Short-term risks include rising tensions in the Middle East. The assassination of the prominent Iranian general Qassem Soleimani last week may prompt additional retaliation from Iranian forces in the region, while last year’s attack on Saudi Arabia’s oil fields, which temporarily halted 5% of all global production, is a sharp reminder of how quickly regional tensions can impact commodity markets.
Production is forecast to outstrip supply in the year ahead due to the broader economic slowdown in a number of developed countries, including the United States. In the United States, certain types of pipeline and oil and gas operators will face growing opposition at the state level, which will create additional regulatory barriers.
Weak commodity price growth will continue to weigh on energy companies’ balance sheets, with EBITDA growth set to fall flat in 2020. As oil and natural gas production slows, midstream companies will likely be the greatest beneficiaries, with earnings set to grow 5-7%, the rating agency said.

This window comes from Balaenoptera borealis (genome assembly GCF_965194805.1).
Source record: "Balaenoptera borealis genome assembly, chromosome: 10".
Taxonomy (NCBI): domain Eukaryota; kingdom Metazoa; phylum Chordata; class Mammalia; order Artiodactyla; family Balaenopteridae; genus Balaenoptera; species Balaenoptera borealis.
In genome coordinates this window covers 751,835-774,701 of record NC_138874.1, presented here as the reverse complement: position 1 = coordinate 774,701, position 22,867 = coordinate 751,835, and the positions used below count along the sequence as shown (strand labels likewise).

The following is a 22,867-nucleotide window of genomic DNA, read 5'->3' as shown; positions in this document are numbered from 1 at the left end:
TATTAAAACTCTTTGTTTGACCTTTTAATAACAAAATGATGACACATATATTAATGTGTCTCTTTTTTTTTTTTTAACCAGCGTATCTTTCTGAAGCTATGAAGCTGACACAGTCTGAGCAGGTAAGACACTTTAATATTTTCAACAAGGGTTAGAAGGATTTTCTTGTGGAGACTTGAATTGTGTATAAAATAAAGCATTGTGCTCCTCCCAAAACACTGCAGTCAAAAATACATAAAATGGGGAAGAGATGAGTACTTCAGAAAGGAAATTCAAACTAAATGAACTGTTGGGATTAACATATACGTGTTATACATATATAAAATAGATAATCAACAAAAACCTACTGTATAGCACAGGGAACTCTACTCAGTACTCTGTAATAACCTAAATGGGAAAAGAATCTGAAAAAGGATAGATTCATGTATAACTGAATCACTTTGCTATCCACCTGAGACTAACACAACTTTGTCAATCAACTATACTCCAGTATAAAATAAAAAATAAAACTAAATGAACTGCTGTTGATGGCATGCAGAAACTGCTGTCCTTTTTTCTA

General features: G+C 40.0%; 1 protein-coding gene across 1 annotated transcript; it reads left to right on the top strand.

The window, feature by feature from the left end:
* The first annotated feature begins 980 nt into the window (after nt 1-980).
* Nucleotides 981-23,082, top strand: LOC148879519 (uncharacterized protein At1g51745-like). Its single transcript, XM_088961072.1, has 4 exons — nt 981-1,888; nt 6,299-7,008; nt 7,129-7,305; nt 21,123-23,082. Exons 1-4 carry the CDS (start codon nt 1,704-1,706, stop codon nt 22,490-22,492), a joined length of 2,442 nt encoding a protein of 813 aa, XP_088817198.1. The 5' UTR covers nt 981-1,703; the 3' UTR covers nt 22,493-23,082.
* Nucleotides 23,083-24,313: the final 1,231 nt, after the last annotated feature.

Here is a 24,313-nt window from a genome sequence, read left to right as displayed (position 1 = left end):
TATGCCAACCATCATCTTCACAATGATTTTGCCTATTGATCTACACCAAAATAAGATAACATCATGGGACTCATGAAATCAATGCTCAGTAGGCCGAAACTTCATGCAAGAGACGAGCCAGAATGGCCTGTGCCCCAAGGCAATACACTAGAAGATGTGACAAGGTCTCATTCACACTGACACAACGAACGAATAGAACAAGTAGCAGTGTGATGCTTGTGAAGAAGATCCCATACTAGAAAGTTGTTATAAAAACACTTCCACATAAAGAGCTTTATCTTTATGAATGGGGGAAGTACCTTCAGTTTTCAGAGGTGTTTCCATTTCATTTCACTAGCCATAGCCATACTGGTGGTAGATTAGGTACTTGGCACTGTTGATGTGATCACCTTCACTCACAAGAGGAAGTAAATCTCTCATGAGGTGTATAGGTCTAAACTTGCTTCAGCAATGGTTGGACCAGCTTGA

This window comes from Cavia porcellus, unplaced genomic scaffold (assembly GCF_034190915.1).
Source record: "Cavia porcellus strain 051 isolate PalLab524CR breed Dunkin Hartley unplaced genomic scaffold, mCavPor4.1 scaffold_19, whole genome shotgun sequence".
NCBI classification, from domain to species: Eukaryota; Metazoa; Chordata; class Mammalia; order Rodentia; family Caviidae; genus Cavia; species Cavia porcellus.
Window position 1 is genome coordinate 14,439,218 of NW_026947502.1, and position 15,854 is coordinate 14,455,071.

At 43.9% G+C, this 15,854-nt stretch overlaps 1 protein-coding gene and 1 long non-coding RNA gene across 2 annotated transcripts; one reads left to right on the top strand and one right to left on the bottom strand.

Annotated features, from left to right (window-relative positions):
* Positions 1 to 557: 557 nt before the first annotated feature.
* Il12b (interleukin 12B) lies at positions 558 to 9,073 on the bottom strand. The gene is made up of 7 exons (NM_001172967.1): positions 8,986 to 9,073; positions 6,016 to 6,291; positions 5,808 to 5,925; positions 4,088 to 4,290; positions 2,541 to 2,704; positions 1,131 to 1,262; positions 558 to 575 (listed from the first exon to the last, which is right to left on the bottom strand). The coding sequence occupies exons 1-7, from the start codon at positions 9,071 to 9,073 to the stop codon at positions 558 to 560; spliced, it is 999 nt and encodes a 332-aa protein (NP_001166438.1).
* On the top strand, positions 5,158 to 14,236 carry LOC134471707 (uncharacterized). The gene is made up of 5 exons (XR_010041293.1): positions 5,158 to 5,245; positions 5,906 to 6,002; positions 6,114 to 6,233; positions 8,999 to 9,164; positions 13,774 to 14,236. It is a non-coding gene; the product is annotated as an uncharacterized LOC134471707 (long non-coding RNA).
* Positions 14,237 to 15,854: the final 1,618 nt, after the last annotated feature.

"In recent years fixed-income investors have largely satisfied energy companies' capital needs, but low commodity prices since 2015 have hampered free cash flow generation and delayed debt paydown," said Steve Wood, a managing director at Moody's. "As a result, energy companies face increasingly tight access to the capital markets in 2020, raising their cost of capital and weakening liquidity, while also heightening default risk for firms with looming maturities."